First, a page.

TFSA, RRSP: Which to Prioritize?

TFSA, RRSP: Which to Prioritize?

Yes, it is that time of the year again! Like a lot of Canadian finance blogs, I want to describe why each exists and which factors to consider when investing in one of them or both. Before we start, you should stop by this short post about the main differences between the two and come back.

retirement or saving
retirement or saving

What is an RRSP?

A Registered Retirement Savings Plan (RRSP) is a retirement savings plan that you can contribute to through the Canadian federal government.

Depending on the kind of plan, you can hold a variety of products in an RRSP, including stocks, bonds, guaranteed investment certificates (GICs), Exchange Traded Funds and mutual funds. The income from these assets is tax-deferred in the RRSP until the funds are withdrawn.

How much can I contribute?
Your annual contribution limit, also known as your RRSP contribution or deduction limit, determines how much you may contribute each year. Your RRSP contribution ceiling for 2021 is equivalent to 18% of your 2020 earned income, or $27,830 (whichever is less), plus any previously unused contribution capacity, less any pension adjustments.

When is the RRSP contribution deadline for 2021?
The RRSP contribution deadline for the 2021 tax year has not ended and is on March 1st, 2022. The RRSP contribution deadline for the 2022 tax year will be on March 1st, 2023.
You’ll have to either take a lump-sum withdrawal from your RRSP, transfer the assets to a Registered Retirement Income Fund, or purchase an annuity at that point.
Think about it before taking money out
As long as your funds are not locked-in, you can withdraw from your RRSP at any time, however, withdrawals are normally included in your income and liable to tax in the year of withdrawal.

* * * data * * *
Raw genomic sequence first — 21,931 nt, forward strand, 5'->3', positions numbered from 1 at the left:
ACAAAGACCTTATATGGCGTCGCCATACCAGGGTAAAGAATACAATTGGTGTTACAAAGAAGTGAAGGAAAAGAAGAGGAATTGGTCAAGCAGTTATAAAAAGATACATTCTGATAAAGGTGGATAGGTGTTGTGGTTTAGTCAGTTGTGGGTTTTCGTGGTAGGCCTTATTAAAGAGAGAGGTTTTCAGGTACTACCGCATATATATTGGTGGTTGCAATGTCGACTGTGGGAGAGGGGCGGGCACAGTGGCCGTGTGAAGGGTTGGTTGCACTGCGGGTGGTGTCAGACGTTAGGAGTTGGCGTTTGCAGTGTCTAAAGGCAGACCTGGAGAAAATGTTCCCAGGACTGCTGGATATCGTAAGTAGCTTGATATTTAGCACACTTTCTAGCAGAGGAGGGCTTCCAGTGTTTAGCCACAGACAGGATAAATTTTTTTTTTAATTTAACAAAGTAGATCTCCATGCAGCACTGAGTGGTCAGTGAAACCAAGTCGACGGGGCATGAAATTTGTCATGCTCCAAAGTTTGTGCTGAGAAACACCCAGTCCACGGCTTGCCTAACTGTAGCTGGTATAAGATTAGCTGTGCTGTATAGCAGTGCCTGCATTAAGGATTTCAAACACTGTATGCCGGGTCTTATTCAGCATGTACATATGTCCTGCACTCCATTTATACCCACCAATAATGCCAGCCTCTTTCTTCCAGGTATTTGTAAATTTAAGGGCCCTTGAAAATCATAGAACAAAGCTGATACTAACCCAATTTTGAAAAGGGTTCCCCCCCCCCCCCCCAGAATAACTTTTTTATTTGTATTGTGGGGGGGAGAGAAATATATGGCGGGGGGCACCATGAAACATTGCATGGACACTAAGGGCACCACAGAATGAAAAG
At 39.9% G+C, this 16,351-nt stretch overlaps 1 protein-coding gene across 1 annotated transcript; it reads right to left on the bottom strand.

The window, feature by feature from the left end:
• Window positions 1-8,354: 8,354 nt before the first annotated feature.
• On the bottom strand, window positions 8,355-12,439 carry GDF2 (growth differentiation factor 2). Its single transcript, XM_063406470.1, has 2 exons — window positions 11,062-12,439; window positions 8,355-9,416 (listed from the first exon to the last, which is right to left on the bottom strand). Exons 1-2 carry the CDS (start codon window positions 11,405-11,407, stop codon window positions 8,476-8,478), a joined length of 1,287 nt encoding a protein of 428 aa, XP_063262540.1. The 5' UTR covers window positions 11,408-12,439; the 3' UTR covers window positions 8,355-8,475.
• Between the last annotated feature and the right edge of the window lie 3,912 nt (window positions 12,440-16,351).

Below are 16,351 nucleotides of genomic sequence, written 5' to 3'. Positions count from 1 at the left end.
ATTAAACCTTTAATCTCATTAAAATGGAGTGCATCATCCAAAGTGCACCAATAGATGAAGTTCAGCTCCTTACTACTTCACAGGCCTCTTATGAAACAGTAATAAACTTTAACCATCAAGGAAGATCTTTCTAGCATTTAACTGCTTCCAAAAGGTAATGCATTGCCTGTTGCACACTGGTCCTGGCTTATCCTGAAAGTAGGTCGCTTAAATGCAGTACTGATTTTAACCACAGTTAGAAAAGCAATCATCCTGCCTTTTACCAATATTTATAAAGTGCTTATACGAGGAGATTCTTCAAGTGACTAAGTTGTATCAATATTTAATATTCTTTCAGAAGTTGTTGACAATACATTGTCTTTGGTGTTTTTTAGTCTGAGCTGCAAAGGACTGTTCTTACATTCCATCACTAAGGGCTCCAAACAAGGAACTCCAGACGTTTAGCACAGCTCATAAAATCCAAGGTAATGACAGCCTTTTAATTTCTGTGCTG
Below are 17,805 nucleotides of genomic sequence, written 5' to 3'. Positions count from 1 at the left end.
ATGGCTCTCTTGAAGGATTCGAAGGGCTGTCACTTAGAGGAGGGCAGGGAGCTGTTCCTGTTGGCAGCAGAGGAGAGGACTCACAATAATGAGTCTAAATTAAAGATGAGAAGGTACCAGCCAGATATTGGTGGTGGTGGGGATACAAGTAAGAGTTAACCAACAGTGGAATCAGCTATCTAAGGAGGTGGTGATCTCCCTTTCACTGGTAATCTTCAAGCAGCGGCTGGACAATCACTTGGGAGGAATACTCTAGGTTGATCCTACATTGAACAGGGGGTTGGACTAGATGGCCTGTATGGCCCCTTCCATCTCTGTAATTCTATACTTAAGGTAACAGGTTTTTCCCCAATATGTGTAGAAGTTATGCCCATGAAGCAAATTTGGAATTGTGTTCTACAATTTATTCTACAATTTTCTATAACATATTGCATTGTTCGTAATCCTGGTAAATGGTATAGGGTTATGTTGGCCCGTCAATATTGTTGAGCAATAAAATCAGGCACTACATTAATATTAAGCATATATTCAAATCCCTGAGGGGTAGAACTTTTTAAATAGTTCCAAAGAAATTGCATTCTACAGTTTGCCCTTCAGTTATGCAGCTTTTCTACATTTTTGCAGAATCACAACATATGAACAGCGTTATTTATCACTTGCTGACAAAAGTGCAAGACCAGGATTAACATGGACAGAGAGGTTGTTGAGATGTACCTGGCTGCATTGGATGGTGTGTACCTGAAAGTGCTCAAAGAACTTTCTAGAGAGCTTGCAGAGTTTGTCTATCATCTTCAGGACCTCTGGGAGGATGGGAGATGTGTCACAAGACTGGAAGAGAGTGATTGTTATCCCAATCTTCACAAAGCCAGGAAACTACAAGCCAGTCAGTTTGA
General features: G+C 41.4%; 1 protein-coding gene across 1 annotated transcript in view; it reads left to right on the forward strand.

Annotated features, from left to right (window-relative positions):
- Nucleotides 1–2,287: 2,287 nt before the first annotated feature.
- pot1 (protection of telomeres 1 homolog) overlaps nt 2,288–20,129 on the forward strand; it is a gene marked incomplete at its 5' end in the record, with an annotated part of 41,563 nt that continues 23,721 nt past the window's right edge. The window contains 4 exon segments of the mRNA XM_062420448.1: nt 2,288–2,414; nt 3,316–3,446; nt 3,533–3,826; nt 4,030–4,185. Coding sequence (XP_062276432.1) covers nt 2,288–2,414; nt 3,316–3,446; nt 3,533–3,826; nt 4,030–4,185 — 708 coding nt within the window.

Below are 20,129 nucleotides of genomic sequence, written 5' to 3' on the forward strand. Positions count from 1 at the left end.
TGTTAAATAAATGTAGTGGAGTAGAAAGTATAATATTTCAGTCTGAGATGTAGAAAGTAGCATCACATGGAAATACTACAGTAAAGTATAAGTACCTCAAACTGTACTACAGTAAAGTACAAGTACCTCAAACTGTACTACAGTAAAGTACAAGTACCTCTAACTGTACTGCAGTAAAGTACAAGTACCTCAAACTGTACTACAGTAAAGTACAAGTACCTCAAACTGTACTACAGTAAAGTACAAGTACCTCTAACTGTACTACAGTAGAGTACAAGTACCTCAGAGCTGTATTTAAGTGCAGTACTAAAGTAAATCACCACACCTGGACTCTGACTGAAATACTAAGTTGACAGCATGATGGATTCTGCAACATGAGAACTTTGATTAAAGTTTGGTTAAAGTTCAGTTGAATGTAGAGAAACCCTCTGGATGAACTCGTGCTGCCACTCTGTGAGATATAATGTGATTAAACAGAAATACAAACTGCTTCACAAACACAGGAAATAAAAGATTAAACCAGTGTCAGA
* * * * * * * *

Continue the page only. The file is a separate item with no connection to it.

A part of your withdrawal is usually withheld and submitted to the government as a prepayment of the income tax you’ll be due for the year. Deferring withdrawals to a year when your taxable income is lower may be advantageous, depending on the amount of taxable income you make in the year of withdrawal.

RRSP withdrawals are also not added back to your contribution capacity the following year, unlike withdrawals from a tax-free savings account (TFSA).
RRSP gets you a tax deduction and lowers your taxes payable
When you contribute to an RRSP, your funds are “tax-advantaged,” meaning they are not taxed in the year you make the contribution. Any investment income obtained from investments held within the RRSP can grow tax-deferred as long as the money continues in the RRSP until it’s withdrawn.

What is the TFSA?

A tax-free savings account (TFSA) is a type of savings account in Canada that allows you to withdraw tax-free contributions and capital gains without incurring any penalties. Despite the fact that it’s called a savings account, a TFSA can hold cash as well as investments like mutual funds, stocks, and bonds. Anyone over the age of 18 in Canada can open an account, which can be used for anything.

The advantage of having an investment in a TFSA is that any income earned by the investment is tax-free. Let’s consider two savers, Joe and Jane, as an example. Joe invests C$6,000 in a 7 percent-per-year investing account at the start of the year, whereas Jane does the same but within a TFSA. At the end of the year, they will both have C$6,420, but Jane will be entitled to take all of it without penalty, whilst Joe will be taxed on the C$420 he earned in capital gain.
How much can I contribute?